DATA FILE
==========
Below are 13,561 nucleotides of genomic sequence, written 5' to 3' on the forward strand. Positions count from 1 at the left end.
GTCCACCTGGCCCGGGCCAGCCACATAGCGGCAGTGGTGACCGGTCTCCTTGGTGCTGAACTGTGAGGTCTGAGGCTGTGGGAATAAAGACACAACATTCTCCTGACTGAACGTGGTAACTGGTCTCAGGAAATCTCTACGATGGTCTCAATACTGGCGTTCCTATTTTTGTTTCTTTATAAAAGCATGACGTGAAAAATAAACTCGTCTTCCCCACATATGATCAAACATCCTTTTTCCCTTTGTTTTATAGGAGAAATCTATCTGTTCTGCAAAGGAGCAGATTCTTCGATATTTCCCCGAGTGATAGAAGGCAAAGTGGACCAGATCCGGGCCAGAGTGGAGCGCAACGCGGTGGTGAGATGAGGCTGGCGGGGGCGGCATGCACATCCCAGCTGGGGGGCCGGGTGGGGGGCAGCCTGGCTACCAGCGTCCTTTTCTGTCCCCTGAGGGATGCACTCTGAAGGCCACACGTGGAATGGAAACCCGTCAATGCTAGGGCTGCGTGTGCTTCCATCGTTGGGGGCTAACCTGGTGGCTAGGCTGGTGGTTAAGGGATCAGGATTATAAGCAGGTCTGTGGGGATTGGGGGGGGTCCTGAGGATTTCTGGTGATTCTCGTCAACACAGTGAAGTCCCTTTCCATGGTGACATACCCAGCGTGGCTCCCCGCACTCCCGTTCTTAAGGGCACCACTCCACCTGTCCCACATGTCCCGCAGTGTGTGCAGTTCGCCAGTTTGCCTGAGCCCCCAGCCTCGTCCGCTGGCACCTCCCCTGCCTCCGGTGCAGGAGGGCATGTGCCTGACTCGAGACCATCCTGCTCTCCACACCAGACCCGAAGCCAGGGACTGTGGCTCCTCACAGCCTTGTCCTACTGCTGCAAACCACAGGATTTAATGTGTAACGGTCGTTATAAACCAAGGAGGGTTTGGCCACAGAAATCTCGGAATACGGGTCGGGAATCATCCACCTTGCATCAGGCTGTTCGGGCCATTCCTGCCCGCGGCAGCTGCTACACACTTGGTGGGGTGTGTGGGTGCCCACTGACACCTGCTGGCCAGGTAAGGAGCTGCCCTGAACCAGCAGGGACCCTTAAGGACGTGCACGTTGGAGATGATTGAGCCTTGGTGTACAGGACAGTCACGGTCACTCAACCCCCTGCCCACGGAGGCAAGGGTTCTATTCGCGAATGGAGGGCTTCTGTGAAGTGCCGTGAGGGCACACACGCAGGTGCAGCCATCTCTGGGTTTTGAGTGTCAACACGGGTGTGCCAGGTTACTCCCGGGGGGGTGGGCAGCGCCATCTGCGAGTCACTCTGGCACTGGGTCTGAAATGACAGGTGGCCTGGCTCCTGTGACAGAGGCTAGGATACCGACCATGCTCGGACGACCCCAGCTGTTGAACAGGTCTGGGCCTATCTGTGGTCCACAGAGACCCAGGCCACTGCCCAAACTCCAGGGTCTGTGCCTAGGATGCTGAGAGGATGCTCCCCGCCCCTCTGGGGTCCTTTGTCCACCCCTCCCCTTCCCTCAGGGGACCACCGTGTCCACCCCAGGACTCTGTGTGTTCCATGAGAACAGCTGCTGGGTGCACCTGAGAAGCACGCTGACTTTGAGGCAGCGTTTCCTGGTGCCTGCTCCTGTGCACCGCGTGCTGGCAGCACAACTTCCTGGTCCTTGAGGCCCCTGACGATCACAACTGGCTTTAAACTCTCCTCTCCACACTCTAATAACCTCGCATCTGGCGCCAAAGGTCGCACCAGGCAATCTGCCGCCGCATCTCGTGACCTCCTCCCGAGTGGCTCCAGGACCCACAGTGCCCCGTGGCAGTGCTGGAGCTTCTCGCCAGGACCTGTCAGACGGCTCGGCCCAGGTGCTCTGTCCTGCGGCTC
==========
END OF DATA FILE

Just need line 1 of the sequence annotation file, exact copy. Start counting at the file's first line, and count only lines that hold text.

Below are 13,561 nucleotides of genomic sequence, written 5' to 3' on the forward strand. Positions count from 1 at the left end.